- all other areas (from Digital Citizenship at 6:00 counterclockwise) appear way less often; these will likely be the Cinderellas of actual government action.
It is instructive to see what area are “Cinderellas”; from 6:00 counterclockwise we meet
- Digital Citizenship
- Open Source for the Public Administration
- Smart City
- Open Government
- Open Data.
You may probably say that these areas are crucial to any self-respecting digital agenda, that all of them should appear in a party’s platform, and you would be right. Here we have some indication that when it comes to digital, there is no strategic vision.
We can also note that as we walk the nodes counterclockwise, the keyword becomes less and less fashionable and more and more “technical”. We can safely assume that most professionals and entrepreneurs in the digital realm would deem the right side of the chart at least as important to the economy as the left side. Parties seem to think otherwise. Fashionable keywords get all the attention. This is another indication that platforms have been designed more to impress the public than to pursue strategic goals. Also, plain ignorance of “technical” issues cannot be ignored.
What does all this means in terms of potential policy? Simply that, whoever wins the elections, will find it easier to pursue thickly-connected areas than thinly-connected ones. That is, for instance, to pass laws on tax incentives to promote digital literacy than on Open data to digitalise the Public Administration.
2: Who Agrees With Whom?
You’ll like this: in the following graphs nodes are now parties, and an arc represents that two parties propose actions in a same area. The more areas both parties want to act in, the thicker and whiter the arc. Look what happens…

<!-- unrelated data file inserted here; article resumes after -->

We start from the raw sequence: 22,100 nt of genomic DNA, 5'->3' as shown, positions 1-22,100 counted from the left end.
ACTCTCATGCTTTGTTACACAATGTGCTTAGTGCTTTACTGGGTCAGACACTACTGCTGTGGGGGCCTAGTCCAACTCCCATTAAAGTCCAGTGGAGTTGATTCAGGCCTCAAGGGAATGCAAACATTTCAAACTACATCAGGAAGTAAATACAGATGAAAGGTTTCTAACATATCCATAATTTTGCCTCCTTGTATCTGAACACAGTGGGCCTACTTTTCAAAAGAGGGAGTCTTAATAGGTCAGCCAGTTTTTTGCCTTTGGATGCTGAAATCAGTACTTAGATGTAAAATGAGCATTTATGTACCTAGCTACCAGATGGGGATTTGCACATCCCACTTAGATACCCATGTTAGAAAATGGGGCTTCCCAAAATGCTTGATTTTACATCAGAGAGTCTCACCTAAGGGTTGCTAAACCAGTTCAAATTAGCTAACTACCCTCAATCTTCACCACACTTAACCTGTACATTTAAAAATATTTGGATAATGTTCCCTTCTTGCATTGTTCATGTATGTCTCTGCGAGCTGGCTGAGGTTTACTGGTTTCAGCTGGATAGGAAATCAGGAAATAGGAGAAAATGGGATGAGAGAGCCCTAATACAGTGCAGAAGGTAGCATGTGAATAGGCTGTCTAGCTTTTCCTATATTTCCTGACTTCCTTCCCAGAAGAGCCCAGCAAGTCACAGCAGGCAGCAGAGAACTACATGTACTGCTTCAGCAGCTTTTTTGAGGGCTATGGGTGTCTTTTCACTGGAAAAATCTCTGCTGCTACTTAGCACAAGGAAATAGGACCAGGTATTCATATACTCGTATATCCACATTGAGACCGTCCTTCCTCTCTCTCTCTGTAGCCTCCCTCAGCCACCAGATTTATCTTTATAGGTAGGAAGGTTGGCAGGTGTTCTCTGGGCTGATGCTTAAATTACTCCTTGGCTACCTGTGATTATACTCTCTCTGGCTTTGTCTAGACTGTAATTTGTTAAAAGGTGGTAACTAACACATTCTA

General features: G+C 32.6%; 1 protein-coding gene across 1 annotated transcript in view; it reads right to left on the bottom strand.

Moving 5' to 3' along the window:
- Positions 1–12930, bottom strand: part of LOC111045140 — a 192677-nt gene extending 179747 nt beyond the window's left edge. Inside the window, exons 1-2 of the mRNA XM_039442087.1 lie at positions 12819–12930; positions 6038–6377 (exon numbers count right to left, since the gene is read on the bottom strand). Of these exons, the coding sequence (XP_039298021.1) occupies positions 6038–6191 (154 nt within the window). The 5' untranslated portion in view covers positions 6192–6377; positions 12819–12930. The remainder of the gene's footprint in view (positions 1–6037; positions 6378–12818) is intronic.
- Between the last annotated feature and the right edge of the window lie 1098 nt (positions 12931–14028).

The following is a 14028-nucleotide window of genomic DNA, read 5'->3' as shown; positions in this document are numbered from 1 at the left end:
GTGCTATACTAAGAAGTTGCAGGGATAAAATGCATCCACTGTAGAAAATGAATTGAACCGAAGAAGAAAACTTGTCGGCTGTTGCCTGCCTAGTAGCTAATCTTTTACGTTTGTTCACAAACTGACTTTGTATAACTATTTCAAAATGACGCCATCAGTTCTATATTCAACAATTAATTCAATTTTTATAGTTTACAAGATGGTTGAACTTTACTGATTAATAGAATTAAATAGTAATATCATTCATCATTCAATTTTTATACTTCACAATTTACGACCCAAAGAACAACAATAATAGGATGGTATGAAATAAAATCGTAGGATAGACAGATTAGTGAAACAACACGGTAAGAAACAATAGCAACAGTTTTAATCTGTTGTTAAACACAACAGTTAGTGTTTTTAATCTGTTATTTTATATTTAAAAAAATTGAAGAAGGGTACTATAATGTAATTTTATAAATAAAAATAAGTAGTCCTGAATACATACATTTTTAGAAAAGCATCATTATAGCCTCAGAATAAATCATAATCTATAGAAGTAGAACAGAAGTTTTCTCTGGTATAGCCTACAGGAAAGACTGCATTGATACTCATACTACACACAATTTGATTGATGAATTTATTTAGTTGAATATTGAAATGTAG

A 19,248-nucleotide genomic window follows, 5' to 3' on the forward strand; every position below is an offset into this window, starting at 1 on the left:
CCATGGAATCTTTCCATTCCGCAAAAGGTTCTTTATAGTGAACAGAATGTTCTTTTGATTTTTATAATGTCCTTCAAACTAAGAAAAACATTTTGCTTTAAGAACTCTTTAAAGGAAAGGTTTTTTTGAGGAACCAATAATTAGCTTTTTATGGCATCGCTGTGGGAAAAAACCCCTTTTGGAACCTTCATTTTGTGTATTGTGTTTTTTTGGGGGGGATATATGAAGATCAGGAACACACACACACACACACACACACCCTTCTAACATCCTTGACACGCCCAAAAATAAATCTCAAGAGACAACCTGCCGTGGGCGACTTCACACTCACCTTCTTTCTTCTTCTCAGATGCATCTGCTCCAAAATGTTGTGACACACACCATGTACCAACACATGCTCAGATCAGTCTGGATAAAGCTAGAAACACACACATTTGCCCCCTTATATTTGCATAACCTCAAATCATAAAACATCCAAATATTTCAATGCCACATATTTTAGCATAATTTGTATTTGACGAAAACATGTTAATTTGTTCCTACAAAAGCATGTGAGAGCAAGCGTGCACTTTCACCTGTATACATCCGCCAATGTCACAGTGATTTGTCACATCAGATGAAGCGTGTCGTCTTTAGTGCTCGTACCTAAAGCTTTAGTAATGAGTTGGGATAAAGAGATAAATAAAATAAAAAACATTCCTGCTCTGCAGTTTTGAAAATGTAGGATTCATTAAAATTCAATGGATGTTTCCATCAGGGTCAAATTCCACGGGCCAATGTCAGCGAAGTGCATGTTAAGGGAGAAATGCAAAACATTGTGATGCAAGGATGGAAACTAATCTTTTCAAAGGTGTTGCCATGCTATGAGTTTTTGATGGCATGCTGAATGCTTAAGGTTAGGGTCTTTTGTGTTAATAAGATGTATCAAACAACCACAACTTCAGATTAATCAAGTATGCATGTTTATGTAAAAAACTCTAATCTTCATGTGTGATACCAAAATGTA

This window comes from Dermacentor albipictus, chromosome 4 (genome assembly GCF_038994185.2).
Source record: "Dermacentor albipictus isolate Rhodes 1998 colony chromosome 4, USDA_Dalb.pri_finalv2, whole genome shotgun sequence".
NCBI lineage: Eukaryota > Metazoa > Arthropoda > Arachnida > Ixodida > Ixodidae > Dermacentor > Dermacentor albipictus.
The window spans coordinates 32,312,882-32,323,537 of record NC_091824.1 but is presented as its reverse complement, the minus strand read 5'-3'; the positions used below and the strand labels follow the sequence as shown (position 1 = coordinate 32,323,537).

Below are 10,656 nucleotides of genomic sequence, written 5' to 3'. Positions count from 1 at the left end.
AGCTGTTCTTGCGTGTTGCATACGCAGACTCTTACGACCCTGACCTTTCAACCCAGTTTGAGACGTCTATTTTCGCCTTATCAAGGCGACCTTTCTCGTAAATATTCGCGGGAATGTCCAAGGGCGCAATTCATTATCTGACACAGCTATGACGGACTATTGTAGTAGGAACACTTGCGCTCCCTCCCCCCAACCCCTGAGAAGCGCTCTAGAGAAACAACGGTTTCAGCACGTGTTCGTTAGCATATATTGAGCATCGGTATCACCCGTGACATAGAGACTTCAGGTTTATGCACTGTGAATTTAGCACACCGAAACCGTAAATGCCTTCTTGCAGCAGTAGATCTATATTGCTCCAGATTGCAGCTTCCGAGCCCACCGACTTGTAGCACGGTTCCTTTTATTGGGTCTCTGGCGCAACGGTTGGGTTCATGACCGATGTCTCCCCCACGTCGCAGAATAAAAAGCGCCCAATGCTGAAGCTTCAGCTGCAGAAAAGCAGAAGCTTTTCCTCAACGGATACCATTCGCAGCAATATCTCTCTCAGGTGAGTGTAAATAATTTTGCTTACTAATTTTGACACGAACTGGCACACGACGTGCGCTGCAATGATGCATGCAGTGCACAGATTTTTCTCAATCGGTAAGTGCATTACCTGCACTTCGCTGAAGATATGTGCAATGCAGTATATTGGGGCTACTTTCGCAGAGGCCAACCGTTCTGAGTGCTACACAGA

Here, nodes are political parties. An arc connects two parties if their digital agendas share at least two common areas. As you can see, everybody agrees with everybody else, to a greater or lesser extent. Consider that the entire political spectrum (though not all parties) is represented. Yes, there are stronger bonds among the parties on the left side of the chart. The interesting thing is, half of them are from the political left, the other half from the political right. Let’s remove some clutter and see the really strong bonds.
Now it’s better. Platforms from Lega Nord, SEL and Rivoluzione Civile have less than 4 areas in common with anyone. This is no surprise as their platforms cover 2, 2 and 3 areas, respectively. When we get to the stronger commonalities (the thicker arcs in the upper left quadrant), things become interesting:
- Monti (political right) shares more common areas with PD (political left )than with PDL (political right)
- PD (political left) and PDL (political right) have more common areas between themselves than with any other party (excluding Monti)
- the M5S (Grillo, political left) platform shares more areas with Monti (political right) than with any other party
- FARE (political right) has as many common areas with Monti (political right) as with PD (political left, and more with these than with PDL).
- which platforms have an ample digital agenda, and which only pay lip service
- which joint areas are more likely to attract a majority of votes, whoever wins the elections
- which potential alliances may be formed on digital issues, regardless of election results.
All this, of course, requires that political parties stick to their pre-election platforms, or are so required.